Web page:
Monday, January 26, 2009

[225] Stirring the Agitprop Pot

In the February 2009 issue of 225 magazine

The Baton Rouge Gallery is usually a quiet oasis of contemplation. But for its 2009 Flatscape Video Series, the gallery is offering something a little more confrontational, promising “this year, the program begins with a bang—the bang of a bomb.”

Documentaries often spring from an artist’s need to tell an unflattering story, and the ensuing marginalization lends the work a sharp political edge. Flatscape opened Jan. 31 under the banner “Subversion: Anarchy Art and Activism,” and it continues this month with “Illegal Evidence: Art Against Authority” on Feb. 28. That screening includes Undeniable Evidence, which documents guerrilla artists and their public works ranging from creating a public billboard that gets wiped clean each day by the tide to protesters “in ill-fitting suits … vomiting the colors of the American flag.” Following that, Bringing It All to You explores the activities of ®™ark, an artists’ group that found infamy with their spot-on satires of Web sites for and George W. Bush’s 2004 campaign. These films explore how artists subvert the accepted corporate channels of information to demonstrate how shaky those channels actually are.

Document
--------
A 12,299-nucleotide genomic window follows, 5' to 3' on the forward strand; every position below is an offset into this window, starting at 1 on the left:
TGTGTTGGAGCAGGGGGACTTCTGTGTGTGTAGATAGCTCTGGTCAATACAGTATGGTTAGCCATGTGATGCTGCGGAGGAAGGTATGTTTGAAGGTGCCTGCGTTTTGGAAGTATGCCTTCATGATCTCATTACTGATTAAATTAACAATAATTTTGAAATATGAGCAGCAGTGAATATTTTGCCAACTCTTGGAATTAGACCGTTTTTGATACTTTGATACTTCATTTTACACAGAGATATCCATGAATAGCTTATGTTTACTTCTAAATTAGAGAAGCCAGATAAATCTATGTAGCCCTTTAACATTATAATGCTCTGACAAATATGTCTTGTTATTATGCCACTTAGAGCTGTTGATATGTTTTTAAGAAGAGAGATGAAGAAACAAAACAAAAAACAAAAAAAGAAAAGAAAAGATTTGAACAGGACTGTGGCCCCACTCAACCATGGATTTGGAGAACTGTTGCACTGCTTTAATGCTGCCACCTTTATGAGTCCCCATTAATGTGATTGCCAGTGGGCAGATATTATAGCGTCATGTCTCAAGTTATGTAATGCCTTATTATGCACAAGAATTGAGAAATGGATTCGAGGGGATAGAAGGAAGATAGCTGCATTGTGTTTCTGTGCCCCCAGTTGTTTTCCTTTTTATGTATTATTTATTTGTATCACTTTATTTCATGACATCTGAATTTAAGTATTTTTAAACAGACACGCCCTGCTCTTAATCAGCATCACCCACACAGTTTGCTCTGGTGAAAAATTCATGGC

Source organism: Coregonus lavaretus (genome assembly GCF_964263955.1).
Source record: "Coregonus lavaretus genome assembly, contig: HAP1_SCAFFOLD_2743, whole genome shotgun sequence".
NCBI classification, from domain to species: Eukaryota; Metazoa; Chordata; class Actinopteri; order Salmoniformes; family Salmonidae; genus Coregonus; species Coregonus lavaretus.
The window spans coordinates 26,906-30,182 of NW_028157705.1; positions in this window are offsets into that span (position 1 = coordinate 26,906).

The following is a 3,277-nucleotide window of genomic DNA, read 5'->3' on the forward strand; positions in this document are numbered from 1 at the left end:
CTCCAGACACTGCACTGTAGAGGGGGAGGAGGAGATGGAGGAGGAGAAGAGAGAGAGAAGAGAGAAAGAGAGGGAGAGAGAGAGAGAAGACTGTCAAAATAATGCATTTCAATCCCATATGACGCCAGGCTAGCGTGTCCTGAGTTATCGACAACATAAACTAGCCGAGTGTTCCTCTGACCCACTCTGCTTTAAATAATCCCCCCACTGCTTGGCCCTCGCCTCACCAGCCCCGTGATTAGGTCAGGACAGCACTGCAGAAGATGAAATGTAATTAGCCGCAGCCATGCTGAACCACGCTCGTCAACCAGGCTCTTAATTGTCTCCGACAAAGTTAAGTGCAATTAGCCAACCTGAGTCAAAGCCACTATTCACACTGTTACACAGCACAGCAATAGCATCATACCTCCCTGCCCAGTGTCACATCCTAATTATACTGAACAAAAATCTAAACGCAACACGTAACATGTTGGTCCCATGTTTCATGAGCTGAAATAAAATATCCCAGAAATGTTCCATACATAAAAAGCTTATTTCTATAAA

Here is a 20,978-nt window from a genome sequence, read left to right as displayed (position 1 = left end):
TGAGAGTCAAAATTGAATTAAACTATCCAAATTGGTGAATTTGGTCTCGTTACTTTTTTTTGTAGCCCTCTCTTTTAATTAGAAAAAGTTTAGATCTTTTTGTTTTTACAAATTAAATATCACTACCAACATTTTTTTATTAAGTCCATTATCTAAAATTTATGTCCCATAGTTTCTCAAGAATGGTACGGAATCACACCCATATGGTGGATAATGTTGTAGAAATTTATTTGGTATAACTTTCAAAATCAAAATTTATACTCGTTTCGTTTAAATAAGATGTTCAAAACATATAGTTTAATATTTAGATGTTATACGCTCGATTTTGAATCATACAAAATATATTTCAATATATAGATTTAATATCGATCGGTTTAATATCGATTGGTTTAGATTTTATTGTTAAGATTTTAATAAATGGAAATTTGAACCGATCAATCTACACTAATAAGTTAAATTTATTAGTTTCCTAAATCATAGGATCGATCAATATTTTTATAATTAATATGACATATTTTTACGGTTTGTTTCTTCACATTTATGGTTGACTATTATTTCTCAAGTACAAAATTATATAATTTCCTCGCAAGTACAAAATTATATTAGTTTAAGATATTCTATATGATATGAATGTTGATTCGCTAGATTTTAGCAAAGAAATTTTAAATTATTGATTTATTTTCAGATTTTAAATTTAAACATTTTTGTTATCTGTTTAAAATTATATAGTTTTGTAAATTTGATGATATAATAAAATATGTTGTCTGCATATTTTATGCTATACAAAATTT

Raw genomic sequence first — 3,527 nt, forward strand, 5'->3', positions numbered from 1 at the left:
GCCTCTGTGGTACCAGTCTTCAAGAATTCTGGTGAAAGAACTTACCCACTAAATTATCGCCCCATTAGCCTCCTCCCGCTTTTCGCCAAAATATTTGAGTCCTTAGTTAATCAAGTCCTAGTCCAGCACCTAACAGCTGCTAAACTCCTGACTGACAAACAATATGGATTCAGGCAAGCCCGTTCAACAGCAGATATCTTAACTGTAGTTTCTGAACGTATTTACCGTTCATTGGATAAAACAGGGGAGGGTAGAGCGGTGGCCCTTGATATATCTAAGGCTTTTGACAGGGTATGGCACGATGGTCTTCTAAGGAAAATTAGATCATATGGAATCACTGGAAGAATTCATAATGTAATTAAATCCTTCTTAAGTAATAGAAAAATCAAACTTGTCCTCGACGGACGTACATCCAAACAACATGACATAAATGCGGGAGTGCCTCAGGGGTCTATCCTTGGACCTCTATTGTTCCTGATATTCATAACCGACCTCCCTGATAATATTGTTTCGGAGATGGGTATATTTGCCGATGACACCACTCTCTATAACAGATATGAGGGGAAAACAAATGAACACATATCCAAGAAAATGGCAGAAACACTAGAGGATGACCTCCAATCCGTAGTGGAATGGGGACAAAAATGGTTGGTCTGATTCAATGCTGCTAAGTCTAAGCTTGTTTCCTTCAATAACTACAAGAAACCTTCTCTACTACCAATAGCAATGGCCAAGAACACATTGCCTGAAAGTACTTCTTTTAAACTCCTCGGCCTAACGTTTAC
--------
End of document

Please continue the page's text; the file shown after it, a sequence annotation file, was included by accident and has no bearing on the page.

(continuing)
March 28 sees “Statues of Liberty: Accusations of Activism” come to the gallery. This screening will feature the documentary Steve Kurtz Waiting. Kurtz creates artwork about and resembling biotechnology. After he called 911 for his ailing wife, paranoid authorities confiscated the contents of Kurtz’s apartment, fearing he was a terrorist. According to the Video Data Bank that provides much of the content for Flatscape, “Steve became the victim of this paranoia, and through the extended powers of the U.S. Patriot Act, he still awaits trial for mail fraud. If found guilty, he could face up to twenty years.” Also on the bill is Susan Youseef’s For the Least, about American Catholics marching on Guantanamo Bay, and Mohamed Yousry: A Life Stands Still, which documents a naturalized citizen wrongly arrested in the wake of the 9/11 attacks. These films offer more than a knee-jerk criticism of American society; they illuminate the places where the system has gone awry, and in some cases, what little is being done to correct it.

All Flatscape presentations begin at 8 p.m. and are free to gallery members. $5 for non-members.

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